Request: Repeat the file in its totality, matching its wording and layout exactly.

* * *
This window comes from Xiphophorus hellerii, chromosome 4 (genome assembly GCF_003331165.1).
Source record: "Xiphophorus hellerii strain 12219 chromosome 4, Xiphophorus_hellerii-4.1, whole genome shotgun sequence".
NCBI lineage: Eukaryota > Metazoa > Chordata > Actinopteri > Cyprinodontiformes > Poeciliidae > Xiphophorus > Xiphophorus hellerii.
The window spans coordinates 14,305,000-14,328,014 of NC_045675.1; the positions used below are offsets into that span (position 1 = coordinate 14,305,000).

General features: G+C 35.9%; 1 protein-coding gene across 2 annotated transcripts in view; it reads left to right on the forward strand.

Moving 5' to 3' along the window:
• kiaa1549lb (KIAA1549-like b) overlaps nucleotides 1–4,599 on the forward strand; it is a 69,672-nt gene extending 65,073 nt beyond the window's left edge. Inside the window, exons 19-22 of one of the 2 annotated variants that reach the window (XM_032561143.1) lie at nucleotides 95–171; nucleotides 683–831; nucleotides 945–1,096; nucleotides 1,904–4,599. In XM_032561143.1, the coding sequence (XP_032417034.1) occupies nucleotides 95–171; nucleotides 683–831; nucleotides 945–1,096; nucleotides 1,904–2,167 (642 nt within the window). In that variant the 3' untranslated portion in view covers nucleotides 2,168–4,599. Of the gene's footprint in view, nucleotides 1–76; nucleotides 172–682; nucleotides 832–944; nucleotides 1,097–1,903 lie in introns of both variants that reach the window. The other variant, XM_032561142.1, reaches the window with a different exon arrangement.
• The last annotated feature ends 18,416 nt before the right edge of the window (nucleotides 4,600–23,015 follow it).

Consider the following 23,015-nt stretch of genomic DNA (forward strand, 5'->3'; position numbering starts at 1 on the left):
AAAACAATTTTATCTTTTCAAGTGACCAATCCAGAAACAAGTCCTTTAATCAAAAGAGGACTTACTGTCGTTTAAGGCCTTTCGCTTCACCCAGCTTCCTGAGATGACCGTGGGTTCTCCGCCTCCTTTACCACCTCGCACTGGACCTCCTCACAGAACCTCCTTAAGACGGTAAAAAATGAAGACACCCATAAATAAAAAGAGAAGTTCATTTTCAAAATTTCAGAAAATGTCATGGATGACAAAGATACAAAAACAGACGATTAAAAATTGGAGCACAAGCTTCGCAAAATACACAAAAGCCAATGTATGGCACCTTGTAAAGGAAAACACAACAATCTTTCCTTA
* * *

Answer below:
This window comes from Xiphophorus hellerii, chromosome 4 (genome assembly GCF_003331165.1).
Source record: "Xiphophorus hellerii strain 12219 chromosome 4, Xiphophorus_hellerii-4.1, whole genome shotgun sequence".
NCBI lineage: Eukaryota > Metazoa > Chordata > Actinopteri > Cyprinodontiformes > Poeciliidae > Xiphophorus > Xiphophorus hellerii.
The window spans coordinates 14,305,000-14,328,014 of NC_045675.1; the positions used below are offsets into that span (position 1 = coordinate 14,305,000).

General features: G+C 35.9%; 1 protein-coding gene across 2 annotated transcripts in view; it reads left to right on the forward strand.

Moving 5' to 3' along the window:
• kiaa1549lb (KIAA1549-like b) overlaps nucleotides 1–4,599 on the forward strand; it is a 69,672-nt gene extending 65,073 nt beyond the window's left edge. Inside the window, exons 19-22 of one of the 2 annotated variants that reach the window (XM_032561143.1) lie at nucleotides 95–171; nucleotides 683–831; nucleotides 945–1,096; nucleotides 1,904–4,599. In XM_032561143.1, the coding sequence (XP_032417034.1) occupies nucleotides 95–171; nucleotides 683–831; nucleotides 945–1,096; nucleotides 1,904–2,167 (642 nt within the window). In that variant the 3' untranslated portion in view covers nucleotides 2,168–4,599. Of the gene's footprint in view, nucleotides 1–76; nucleotides 172–682; nucleotides 832–944; nucleotides 1,097–1,903 lie in introns of both variants that reach the window. The other variant, XM_032561142.1, reaches the window with a different exon arrangement.
• The last annotated feature ends 18,416 nt before the right edge of the window (nucleotides 4,600–23,015 follow it).

Consider the following 23,015-nt stretch of genomic DNA (forward strand, 5'->3'; position numbering starts at 1 on the left):
AAAACAATTTTATCTTTTCAAGTGACCAATCCAGAAACAAGTCCTTTAATCAAAAGAGGACTTACTGTCGTTTAAGGCCTTTCGCTTCACCCAGCTTCCTGAGATGACCGTGGGTTCTCCGCCTCCTTTACCACCTCGCACTGGACCTCCTCACAGAACCTCCTTAAGACGGTAAAAAATGAAGACACCCATAAATAAAAAGAGAAGTTCATTTTCAAAATTTCAGAAAATGTCATGGATGACAAAGATACAAAAACAGACGATTAAAAATTGGAGCACAAGCTTCGCAAAATACACAAAAGCCAATGTATGGCACCTTGTAAAGGAAAACACAACAATCTTTCCTTA